That Pig Is My Support Animal

Approximately, 100,000 animals, from dogs to pigs and even turkeys travel in airline cabins each year as emotional support animals. Their owners claim these animals or pets, must travel with them for psychological assistance throughout the flight.

Some however, are calling foul and asking for more stringent controls and policies on the species that are allowed into the cabin. The claim is that a rule on special needs is being exploited by some fliers to avoid having to pay the usual $75 fee to put their animals in cargo.

In 2016, the Advisory Committee on Accessible Air Transportation – which includes, The Department of Transportation, airlines, and disability advocacy groups – was established to come up with a proposed rule concerning air travelers with disabilities and their service animals. In addition, the Service Animal Working Group was set up to determine if the definition of ‘service animals’ accompanying passengers with a disability on a flight, needed amending.

Currently the 1996 Department of Transport guidance document defines a service animal as: ‘Any guide dog, signal dog, or other animal individually trained to provide assistance to an individual with a disability.’ However, incidents such as the November 2014 incident where a pig, identified by its owner as a support animal, and its owner were escorted from a flight because it had been squealing uncontrollably and had defecated on the floor.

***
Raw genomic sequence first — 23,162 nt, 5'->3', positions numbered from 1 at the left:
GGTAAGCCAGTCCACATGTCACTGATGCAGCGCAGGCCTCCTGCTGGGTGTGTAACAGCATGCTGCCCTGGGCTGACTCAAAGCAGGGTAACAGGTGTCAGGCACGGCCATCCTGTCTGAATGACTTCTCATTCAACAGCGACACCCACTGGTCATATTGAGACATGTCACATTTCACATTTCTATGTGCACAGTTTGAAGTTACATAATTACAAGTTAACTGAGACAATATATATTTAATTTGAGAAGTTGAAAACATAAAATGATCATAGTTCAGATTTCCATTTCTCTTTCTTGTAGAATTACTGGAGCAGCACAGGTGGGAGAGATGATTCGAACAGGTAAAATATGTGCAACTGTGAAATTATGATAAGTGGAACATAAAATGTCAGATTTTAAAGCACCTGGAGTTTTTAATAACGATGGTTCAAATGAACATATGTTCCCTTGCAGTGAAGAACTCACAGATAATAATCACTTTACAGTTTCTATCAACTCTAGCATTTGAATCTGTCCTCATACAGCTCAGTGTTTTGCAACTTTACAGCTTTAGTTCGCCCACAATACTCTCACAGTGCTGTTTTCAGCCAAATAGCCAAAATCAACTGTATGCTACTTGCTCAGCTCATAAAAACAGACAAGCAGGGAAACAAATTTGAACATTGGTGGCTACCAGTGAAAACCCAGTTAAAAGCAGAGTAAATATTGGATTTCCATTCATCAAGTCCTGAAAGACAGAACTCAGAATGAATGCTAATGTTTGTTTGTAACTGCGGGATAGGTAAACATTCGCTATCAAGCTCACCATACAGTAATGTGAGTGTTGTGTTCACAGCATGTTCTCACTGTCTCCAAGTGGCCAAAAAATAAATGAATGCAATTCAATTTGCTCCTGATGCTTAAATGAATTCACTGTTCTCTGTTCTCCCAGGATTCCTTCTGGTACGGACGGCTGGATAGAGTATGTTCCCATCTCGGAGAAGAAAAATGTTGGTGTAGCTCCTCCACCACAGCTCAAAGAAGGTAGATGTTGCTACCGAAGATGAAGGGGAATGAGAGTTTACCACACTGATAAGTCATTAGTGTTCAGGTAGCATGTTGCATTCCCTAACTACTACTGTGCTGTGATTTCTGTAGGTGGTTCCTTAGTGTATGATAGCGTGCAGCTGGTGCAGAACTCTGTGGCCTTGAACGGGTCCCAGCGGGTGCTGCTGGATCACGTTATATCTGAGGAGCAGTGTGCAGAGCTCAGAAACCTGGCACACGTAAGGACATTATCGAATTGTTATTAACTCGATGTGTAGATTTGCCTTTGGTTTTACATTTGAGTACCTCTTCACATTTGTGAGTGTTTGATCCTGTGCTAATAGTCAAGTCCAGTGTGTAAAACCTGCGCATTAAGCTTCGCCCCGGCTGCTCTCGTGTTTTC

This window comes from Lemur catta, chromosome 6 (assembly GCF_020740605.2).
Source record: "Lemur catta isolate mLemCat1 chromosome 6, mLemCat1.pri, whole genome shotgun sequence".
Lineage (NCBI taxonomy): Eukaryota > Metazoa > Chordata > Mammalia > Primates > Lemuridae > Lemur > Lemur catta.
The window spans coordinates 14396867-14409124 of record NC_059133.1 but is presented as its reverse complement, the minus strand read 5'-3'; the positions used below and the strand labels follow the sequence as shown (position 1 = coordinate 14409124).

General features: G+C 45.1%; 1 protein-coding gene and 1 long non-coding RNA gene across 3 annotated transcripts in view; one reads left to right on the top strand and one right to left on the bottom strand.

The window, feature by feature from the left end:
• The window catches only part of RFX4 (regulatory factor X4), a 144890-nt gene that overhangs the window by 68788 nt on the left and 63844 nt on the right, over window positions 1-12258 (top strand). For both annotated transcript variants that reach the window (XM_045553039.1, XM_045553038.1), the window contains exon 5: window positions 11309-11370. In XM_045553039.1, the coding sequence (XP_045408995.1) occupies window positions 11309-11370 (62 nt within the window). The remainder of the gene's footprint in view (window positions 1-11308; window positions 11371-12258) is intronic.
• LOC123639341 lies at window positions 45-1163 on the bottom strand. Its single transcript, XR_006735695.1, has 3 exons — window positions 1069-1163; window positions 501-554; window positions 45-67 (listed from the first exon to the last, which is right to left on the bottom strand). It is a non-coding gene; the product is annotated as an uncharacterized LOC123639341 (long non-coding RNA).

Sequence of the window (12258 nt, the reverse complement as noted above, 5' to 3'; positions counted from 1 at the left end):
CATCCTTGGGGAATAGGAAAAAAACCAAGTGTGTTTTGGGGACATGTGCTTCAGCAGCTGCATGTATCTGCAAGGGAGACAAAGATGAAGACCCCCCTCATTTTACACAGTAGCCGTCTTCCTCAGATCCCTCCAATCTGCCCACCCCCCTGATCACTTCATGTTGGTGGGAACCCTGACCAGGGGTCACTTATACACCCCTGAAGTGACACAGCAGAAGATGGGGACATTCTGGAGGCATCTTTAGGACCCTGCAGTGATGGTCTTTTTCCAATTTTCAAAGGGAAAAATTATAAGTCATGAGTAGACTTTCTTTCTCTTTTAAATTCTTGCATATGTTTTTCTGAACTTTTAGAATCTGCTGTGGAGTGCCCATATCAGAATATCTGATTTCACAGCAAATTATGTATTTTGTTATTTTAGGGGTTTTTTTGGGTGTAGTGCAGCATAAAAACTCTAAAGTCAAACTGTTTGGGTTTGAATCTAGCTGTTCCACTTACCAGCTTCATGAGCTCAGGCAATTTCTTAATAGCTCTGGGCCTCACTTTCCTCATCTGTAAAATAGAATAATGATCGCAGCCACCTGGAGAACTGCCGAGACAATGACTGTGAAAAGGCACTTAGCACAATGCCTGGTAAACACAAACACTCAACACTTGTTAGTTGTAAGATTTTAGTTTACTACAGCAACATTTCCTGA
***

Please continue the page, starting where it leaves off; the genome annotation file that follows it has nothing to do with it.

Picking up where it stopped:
What are your thoughts? Do you think the rules and definitions need to be revamped? Do you think people are abusing the system? Let me know on twitter @travelculturati or facebook @travelingculturati.

Ja’Vonne


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Comments

  1. ROSEMARIE ROGERS
    April 24th

    It has gone past ridiculous. Once I heard two friends laughing about how she had gamed the system by saying her cats was a support animal. I agree there are those of us who have allergies, do we have any rights anymore. Enough is enough, unless the person can show that they truly are in need, such as a seeing eye dog, or one who can determine when a person is about to have a seizure, these animals should not be allowed on a plane. Then there is the added factor of safety in the event of an emergency. You don’t want to think about it, but it’s always a possibility.

  2. Pamela Moorr
    April 24th

    I think animals in the cabin are an absolutely ridiculous idea. No one seems to question about people who have animal hair allergies. If these animals are allowed on planes, the pet parent needs to produce documentation that specifically addresses the need for the animal on a plane. I for one refuse to sit next to a person traveling with an animal. We have had many feet changes due to my allergies to pet hair. We are forced to produce proof of who we are etc. just to board an airplane. People with pets should also have to produce the same.